Digital copyright standard to protect e-content

Last week's launch of Contentguard, a joint venture company between Xerox and Microsoft, could not have come at a better time....

Last week's launch of Contentguard, a joint venture company between Xerox and Microsoft, could not have come at a better time. Contentguard offers technologies to protect intellectual property on the Internet, writes Danny Bradbury

Electronic copyright has always been a hot issue, but after the events of the last month, it is positively sizzling. When Stephen King's e-book was hacked last month and distributed freely on the Internet, it became clear to many online content providers that if they are to make any money from Web-based products, the providers need to make sure that they can't be copied.

Contentguard offers free products using the XrML standard, which is based on a Xerox language. XrML is designed to offer information about permissions for digital content usage. If a company wants to offer a piece of content that, for example, can be read once only before being paid for, such terms and conditions could be encoded in XrML.

The company is offering a suite of XrML-based products designed to enable content publishers to protect their content. In addition to a software development kit for application developers, the firm is also selling Contentguard Publisher.

With this tool publishers can collate the digital content and publish it, producing an XrML "label" that is held on a central server. The content is then sold through the second product, Contentguard Marketplace, which is an electronic shopfront integrated with Microsoft's Site Server Commerce Edition to facilitate electronic payment for the content.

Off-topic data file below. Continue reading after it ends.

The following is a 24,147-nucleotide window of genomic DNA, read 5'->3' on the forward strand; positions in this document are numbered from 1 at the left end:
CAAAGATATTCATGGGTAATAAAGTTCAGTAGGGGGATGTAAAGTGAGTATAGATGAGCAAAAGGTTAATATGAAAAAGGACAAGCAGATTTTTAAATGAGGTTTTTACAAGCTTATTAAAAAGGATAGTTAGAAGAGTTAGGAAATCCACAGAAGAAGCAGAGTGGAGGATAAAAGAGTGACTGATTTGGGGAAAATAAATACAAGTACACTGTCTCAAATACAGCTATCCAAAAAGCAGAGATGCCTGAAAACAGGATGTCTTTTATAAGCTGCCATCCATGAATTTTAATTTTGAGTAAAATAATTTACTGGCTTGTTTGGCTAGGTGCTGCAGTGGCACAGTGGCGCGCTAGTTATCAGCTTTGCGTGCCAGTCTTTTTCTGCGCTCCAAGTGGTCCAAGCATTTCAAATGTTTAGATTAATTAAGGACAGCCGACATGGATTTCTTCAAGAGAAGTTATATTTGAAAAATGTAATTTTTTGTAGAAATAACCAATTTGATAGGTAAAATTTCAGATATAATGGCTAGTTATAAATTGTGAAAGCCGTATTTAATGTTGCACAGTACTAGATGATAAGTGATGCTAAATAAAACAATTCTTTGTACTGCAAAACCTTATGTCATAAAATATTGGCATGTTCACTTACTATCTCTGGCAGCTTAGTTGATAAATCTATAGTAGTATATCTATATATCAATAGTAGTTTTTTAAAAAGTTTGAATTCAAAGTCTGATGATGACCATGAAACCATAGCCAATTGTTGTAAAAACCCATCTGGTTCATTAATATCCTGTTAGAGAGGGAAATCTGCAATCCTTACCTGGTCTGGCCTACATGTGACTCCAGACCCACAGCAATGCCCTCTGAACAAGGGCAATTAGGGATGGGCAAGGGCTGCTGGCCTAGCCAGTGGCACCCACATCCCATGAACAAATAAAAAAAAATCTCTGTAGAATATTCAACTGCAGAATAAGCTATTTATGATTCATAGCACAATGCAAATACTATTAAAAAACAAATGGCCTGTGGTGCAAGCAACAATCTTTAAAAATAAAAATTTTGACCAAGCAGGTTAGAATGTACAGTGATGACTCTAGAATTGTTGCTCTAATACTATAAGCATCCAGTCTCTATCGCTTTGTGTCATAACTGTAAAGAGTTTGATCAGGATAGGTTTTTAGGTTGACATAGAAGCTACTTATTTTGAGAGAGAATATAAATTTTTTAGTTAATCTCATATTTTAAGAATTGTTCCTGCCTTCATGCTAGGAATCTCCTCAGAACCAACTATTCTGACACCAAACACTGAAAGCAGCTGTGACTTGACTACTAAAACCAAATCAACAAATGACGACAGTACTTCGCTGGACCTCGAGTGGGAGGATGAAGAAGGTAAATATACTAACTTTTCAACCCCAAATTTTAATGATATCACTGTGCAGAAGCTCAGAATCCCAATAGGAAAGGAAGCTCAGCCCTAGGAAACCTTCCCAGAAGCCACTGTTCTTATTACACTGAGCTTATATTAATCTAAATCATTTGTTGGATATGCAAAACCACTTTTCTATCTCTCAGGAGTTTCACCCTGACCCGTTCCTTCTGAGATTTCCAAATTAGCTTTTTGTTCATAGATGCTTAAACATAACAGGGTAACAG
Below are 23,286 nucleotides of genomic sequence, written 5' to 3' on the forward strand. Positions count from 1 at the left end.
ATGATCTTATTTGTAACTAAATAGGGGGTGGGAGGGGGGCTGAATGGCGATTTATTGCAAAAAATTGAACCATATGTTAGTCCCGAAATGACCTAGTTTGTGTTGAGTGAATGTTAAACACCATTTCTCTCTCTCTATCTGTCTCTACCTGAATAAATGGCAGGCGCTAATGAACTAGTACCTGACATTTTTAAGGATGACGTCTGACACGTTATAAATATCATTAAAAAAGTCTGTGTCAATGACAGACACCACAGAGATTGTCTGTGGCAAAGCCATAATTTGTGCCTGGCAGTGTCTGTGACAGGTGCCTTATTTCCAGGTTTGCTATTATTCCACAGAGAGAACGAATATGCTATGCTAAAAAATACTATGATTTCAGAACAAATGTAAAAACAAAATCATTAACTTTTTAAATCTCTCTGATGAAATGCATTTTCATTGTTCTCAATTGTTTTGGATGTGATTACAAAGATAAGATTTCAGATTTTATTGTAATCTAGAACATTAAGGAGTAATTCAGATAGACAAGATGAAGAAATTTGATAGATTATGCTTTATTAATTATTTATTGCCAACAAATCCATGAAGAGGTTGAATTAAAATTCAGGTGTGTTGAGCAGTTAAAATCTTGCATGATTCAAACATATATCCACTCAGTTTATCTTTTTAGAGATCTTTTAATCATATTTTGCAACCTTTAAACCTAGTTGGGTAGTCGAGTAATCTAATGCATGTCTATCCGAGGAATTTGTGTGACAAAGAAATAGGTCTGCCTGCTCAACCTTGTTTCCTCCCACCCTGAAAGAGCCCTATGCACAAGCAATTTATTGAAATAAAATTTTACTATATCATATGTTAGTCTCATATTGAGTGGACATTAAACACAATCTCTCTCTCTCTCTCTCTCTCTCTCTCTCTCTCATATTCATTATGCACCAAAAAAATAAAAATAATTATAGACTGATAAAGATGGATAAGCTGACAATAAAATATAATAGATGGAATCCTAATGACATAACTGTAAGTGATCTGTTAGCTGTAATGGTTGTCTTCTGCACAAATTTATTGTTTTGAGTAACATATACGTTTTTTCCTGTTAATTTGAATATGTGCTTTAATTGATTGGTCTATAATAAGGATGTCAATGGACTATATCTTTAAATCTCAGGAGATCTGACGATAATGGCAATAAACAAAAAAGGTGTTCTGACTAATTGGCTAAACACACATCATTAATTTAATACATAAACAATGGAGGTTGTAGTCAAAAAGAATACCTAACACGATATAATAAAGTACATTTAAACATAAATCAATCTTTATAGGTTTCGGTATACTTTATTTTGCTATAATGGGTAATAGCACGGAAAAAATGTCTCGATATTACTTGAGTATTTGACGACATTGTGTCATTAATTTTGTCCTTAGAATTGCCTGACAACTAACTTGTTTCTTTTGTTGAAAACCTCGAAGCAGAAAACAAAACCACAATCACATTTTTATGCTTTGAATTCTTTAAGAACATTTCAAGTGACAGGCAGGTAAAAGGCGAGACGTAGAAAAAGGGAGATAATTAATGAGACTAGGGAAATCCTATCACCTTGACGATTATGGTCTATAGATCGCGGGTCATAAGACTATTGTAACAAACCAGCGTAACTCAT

When the customer downloads the content, it is encrypted. Accessing the label - stored on the third product, Contentguard Rights Server - enables the content to be decrypted according to the terms and conditions defined by the publisher.

The scheme, which has a number of supporters including Adobe, is largely aimed at text publishers at present, althoughContentguard promises versions for audio and video in the second half of this year. Microsoft has agreed to include it in its Windows Media player, and also says the technology will be folded into its core operating system at some point in the future.

The audio version of the technology is particularly interesting, because it will threaten existing work in this area in the form of the Secure Digital Music Initiative [SDMI]. This was announced by recording industry giants to provide a means of securing online music for distribution online.

Sanjay Swamy, director of marketing for Contentguard, admits that there will be overlaps between the two technologies, but argues that XrML is more advanced.

"SDMI is a simple specification, and I think that as it gets a little more comprehensive, it will start getting attractive," he says. "It doesn't address the whole issue of how terms and conditions are supplied."

He adds that a couple of its partners are considering adding SDMI extensions into XrML, which raises questions about the future of the SDMI standard.

XrML will be offered as a royalty-free technology specification for those companies wishing to support it at the client side. SDMI never gathered much support in the computing sector, and the easy availability of XrML technology, together with Microsoft's support for it, could sound the death knell for the SDMI standard.

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